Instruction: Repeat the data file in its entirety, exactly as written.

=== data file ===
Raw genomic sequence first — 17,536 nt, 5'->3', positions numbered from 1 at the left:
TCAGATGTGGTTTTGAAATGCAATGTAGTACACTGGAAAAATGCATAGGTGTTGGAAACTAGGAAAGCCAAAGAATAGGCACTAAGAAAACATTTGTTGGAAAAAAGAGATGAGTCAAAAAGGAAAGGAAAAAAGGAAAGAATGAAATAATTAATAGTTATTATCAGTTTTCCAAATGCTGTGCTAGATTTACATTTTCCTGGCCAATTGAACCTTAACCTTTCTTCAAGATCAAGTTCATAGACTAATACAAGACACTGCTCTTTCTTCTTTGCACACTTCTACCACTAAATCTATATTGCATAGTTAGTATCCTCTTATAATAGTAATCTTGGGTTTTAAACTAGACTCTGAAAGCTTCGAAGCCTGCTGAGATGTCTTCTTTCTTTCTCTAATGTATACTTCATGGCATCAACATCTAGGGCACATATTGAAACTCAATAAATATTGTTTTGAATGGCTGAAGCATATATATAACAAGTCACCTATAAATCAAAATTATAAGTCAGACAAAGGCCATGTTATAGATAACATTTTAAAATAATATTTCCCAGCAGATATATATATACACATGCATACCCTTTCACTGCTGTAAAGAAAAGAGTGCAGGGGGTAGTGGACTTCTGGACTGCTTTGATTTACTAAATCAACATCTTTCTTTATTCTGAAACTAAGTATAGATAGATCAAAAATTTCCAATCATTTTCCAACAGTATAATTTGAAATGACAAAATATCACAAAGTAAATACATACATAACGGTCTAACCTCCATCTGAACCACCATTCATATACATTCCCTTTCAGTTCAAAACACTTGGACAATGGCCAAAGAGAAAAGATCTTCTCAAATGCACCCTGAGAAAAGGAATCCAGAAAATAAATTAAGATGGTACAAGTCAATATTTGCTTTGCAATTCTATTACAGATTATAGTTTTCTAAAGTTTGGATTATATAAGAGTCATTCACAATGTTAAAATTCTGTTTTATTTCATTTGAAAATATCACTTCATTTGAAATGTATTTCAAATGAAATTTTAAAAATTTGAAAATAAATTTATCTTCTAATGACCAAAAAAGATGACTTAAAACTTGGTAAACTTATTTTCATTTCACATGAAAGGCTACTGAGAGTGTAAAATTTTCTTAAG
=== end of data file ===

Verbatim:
Raw genomic sequence first — 17,536 nt, 5'->3', positions numbered from 1 at the left:
TCAGATGTGGTTTTGAAATGCAATGTAGTACACTGGAAAAATGCATAGGTGTTGGAAACTAGGAAAGCCAAAGAATAGGCACTAAGAAAACATTTGTTGGAAAAAAGAGATGAGTCAAAAAGGAAAGGAAAAAAGGAAAGAATGAAATAATTAATAGTTATTATCAGTTTTCCAAATGCTGTGCTAGATTTACATTTTCCTGGCCAATTGAACCTTAACCTTTCTTCAAGATCAAGTTCATAGACTAATACAAGACACTGCTCTTTCTTCTTTGCACACTTCTACCACTAAATCTATATTGCATAGTTAGTATCCTCTTATAATAGTAATCTTGGGTTTTAAACTAGACTCTGAAAGCTTCGAAGCCTGCTGAGATGTCTTCTTTCTTTCTCTAATGTATACTTCATGGCATCAACATCTAGGGCACATATTGAAACTCAATAAATATTGTTTTGAATGGCTGAAGCATATATATAACAAGTCACCTATAAATCAAAATTATAAGTCAGACAAAGGCCATGTTATAGATAACATTTTAAAATAATATTTCCCAGCAGATATATATATACACATGCATACCCTTTCACTGCTGTAAAGAAAAGAGTGCAGGGGGTAGTGGACTTCTGGACTGCTTTGATTTACTAAATCAACATCTTTCTTTATTCTGAAACTAAGTATAGATAGATCAAAAATTTCCAATCATTTTCCAACAGTATAATTTGAAATGACAAAATATCACAAAGTAAATACATACATAACGGTCTAACCTCCATCTGAACCACCATTCATATACATTCCCTTTCAGTTCAAAACACTTGGACAATGGCCAAAGAGAAAAGATCTTCTCAAATGCACCCTGAGAAAAGGAATCCAGAAAATAAATTAAGATGGTACAAGTCAATATTTGCTTTGCAATTCTATTACAGATTATAGTTTTCTAAAGTTTGGATTATATAAGAGTCATTCACAATGTTAAAATTCTGTTTTATTTCATTTGAAAATATCACTTCATTTGAAATGTATTTCAAATGAAATTTTAAAAATTTGAAAATAAATTTATCTTCTAATGACCAAAAAAGATGACTTAAAACTTGGTAAACTTATTTTCATTTCACATGAAAGGCTACTGAGAGTGTAAAATTTTCTTAAG